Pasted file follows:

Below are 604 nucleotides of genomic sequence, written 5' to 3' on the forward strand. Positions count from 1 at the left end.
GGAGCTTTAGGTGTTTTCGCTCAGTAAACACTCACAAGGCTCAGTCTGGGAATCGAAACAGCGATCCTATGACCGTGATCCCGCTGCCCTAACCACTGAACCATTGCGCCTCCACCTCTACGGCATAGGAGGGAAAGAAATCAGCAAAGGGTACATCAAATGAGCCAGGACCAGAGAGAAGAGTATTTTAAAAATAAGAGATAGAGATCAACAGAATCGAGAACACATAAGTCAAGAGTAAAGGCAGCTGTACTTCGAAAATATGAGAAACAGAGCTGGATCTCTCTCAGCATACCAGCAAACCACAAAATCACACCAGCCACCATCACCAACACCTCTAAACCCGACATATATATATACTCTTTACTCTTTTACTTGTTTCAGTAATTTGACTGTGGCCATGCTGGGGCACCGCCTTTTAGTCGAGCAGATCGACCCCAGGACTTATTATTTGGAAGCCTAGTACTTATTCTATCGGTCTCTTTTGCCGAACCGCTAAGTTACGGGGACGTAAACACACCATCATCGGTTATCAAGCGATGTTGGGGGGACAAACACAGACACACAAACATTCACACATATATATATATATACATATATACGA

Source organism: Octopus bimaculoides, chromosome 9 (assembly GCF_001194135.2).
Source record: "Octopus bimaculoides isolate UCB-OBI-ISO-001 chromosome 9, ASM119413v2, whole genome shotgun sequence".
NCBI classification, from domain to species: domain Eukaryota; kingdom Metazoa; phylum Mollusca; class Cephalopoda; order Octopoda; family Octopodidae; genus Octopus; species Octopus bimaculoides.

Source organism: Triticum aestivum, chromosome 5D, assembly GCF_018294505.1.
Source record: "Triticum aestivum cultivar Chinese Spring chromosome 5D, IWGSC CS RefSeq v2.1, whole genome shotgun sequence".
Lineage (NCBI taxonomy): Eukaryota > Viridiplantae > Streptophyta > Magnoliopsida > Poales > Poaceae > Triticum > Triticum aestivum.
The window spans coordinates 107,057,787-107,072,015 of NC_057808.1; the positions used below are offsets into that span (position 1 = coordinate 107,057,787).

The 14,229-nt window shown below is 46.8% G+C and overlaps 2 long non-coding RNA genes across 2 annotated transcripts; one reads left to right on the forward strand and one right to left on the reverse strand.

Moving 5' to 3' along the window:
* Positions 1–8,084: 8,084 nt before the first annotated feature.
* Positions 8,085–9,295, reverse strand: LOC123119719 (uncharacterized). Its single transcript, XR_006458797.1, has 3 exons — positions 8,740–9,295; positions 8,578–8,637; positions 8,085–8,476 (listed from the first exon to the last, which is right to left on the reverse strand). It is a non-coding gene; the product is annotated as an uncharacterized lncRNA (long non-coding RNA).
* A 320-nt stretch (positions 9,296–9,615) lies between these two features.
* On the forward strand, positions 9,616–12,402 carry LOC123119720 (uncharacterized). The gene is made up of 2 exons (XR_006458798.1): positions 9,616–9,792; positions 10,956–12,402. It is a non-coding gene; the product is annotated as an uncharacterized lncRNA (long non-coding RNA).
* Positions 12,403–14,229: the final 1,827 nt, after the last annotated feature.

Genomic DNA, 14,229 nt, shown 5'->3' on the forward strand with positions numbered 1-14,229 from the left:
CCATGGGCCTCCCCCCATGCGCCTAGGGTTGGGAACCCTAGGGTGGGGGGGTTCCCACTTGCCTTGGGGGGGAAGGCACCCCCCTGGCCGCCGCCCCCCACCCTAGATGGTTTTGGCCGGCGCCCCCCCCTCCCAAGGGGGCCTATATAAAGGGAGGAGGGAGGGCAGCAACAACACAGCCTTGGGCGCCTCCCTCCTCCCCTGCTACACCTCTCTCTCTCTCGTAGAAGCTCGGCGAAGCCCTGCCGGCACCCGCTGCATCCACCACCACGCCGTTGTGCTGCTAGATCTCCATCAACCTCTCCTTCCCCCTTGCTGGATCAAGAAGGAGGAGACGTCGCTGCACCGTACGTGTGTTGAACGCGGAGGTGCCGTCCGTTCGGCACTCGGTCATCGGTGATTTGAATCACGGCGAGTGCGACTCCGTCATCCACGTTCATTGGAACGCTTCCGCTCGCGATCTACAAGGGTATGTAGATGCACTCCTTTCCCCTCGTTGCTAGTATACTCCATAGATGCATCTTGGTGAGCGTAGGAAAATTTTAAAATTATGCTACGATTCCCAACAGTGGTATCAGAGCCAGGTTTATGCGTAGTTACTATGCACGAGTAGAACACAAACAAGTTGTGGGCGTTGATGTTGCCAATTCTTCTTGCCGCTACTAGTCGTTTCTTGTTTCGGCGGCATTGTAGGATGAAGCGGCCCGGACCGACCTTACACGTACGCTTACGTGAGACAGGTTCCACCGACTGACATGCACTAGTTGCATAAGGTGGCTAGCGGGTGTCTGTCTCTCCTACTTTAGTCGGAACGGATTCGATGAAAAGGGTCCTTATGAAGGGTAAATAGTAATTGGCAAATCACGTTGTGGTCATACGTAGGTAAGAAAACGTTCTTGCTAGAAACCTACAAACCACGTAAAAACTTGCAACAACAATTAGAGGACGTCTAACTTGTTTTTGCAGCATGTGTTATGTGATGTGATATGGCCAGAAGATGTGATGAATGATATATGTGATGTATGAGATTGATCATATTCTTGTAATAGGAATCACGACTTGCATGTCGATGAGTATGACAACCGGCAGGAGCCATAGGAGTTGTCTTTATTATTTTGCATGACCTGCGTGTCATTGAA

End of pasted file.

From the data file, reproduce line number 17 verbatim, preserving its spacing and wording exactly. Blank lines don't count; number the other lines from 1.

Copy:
Genomic DNA, 14,229 nt, shown 5'->3' on the forward strand with positions numbered 1-14,229 from the left: